People sometimes just see Africa as Africa.
Right, and it’s [made up of] countries. I wrote a play, and it’s dealing with immigrants working in a supermarket in New York. Two of the characters are from two different African countries, and one of them had this speech where she says, “In Africa the weather…” I had a reading of the play and a friend of mine, who is from Uganda, came to the reading and said, “Why would you say that? As an African person why would you say that, since they’re different countries? Do you think of Africa as just one continent?” And I don’t, and he was right. I think Liberia is its own place, and I think each country has its own style and rhythm. So I try my best—and I know there are other writers too—I just do what little I can just to expose it.
We read that you were interested in taking these plays and doing them in Liberia.
I would love to. I’ve written two of the plays for the trilogy and I’m about to start writing the third. The first was produced in Minneapolis, which has the largest population of Liberians in America. So that was the coolest thing in the world. I happened to be in Liberia recently, and I did a little reading of it there, and everyone was like, “Oh, we want to see it.” There’s no theatre though to even do it in. After the war, the country is still in such shambles. I’m trying, in this trilogy, to sort of tell the history of Liberia. It’s three visits that I made from 2000 to 2010. I went to Liberia in 2000 with my dad, and that’s the first play. Then in 2006, we went back for the inauguration of Ellen Johnson Sirleaf. And then I took him to be buried in 2010, and that was my last trip with my dad to Liberia. So I realized I could write three plays. The plays are sort of these trips, but within them, I try to tell what’s happening in the country and the history.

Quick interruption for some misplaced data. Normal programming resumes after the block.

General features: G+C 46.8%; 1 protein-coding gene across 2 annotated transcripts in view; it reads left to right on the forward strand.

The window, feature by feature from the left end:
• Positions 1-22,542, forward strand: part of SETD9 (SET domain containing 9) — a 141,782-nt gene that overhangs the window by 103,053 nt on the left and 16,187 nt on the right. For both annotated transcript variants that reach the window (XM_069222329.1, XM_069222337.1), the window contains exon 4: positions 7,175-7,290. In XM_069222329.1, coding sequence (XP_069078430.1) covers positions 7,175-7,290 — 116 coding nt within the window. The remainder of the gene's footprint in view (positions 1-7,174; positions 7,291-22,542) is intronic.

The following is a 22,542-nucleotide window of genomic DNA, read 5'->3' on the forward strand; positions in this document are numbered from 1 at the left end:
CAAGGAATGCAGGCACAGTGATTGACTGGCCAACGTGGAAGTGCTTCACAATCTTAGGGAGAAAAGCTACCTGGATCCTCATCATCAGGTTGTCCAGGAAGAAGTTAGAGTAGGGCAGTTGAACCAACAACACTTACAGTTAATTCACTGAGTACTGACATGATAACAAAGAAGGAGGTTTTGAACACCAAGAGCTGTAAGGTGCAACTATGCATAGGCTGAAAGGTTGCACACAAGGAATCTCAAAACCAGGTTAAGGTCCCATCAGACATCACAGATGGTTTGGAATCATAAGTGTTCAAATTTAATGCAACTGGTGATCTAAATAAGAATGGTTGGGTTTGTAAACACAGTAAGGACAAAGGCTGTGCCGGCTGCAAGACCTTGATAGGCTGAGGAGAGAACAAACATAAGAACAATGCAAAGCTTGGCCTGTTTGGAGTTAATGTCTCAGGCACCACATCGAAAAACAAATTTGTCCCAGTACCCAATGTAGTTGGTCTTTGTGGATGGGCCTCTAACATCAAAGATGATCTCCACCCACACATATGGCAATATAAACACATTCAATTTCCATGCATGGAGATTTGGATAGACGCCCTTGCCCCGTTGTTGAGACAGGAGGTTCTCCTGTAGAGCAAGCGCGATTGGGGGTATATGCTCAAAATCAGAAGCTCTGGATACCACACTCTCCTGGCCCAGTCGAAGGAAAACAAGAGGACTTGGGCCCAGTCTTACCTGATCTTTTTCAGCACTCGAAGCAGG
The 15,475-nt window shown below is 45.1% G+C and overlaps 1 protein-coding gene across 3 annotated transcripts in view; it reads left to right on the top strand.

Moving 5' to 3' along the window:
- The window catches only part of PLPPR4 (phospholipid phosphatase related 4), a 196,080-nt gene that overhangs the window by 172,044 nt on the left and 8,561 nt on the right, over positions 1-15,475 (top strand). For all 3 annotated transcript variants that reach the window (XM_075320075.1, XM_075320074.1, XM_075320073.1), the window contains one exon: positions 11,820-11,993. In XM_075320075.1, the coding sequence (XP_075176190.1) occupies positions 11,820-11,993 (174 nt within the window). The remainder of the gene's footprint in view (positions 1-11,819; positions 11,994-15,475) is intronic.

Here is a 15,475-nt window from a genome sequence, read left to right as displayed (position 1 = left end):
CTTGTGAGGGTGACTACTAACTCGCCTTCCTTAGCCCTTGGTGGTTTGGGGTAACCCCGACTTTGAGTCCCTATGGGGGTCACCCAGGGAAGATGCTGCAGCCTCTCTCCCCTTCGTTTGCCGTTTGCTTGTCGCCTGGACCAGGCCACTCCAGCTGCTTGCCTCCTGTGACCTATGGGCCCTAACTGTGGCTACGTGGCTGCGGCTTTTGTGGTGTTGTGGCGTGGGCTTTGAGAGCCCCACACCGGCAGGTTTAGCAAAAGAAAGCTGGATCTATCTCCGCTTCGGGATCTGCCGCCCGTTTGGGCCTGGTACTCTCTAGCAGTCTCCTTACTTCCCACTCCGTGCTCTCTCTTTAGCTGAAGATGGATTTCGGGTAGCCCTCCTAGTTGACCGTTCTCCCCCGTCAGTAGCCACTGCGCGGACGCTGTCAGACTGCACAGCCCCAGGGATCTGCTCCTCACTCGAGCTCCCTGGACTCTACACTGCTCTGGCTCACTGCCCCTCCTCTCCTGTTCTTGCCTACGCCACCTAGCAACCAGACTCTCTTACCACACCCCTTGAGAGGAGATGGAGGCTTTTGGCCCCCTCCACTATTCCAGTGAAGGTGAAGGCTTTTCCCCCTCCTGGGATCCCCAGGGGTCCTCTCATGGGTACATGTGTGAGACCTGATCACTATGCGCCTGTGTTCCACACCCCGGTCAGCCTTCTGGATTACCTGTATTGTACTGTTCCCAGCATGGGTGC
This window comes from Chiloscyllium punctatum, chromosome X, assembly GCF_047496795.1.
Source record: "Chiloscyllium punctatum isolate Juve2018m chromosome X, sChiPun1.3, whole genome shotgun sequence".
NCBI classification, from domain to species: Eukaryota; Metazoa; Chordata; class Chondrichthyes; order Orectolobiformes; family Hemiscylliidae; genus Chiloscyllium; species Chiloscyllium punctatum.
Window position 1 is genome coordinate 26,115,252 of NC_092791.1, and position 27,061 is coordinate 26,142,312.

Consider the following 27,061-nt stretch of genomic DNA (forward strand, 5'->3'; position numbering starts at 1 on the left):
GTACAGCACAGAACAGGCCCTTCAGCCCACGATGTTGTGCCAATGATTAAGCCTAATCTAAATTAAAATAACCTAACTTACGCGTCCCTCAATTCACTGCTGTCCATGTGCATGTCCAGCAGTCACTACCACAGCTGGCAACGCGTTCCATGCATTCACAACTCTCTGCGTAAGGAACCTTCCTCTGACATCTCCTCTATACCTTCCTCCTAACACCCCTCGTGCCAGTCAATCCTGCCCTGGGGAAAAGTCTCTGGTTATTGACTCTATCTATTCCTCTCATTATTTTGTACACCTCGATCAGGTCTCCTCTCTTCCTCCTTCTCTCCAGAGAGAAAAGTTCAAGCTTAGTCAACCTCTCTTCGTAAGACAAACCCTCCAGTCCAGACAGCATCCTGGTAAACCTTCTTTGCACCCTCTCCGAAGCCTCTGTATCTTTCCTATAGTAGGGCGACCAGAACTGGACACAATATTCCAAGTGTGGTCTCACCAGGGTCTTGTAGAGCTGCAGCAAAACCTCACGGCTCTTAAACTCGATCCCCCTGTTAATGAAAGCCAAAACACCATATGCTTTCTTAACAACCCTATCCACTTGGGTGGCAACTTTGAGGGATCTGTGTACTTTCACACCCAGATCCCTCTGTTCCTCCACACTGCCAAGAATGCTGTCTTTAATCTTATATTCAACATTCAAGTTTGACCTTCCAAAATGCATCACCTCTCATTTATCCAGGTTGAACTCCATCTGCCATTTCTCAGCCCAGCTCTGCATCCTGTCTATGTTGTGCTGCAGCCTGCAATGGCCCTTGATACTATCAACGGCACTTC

And you started your own foundation too, right?
It’s called the Pa’s Hat Foundation, which is based on the plays. The first play came out of an experience that I had when I was with my dad in Liberia in 2000, and I was almost shot by a child solider. So, when I was writing a play about that experience, I was writing a child solider, and so I started to try and understand what it would be like to be taken from your home at age nine and trained to become a killer. What child wants to do that? No one is born wanting to do that. I realized that at age twelve I saw The Glass Menagerie and fell in love with the theatre, and here are all of these kids who, at age twelve, are doing unspeakable acts. So I felt some sort of compassion, and realized that I wanted to give them back some of what I had. I started a foundation to go back to Liberia to do drama-based workshops with former child soldiers. Just to introduce the idea of art as a means of expression to them. I started that with two other colleagues. We have now morphed into building a school for young boys who are the children of former child soldiers, and their dads can also take classes because most of them can’t read or write, and they want to.
What was the first piece of storytelling that had a major impact on you?
When I was twelve I went to see The Glass Menagerie in Switzerland. I went to see this high school production, and I’m going to guess that it wasn’t that good and that some of them didn’t speak English so well. But whatever it was, I was just spellbound and I fell in love with it. I identified with Laura Wingfield, who was odd and didn’t fit in and was shy. I was really shy, and I just couldn’t believe that I could feel what another character was feeling. And that was the moment that I knew theatre was it for me. I was twelve. But I wanted to act. I think I placed everything on that actress and what playing that character did for my soul. It took me years to move into writing. But I’ll never forget that moment of seeing that play and how it moved me.
Who were your heroes growing up?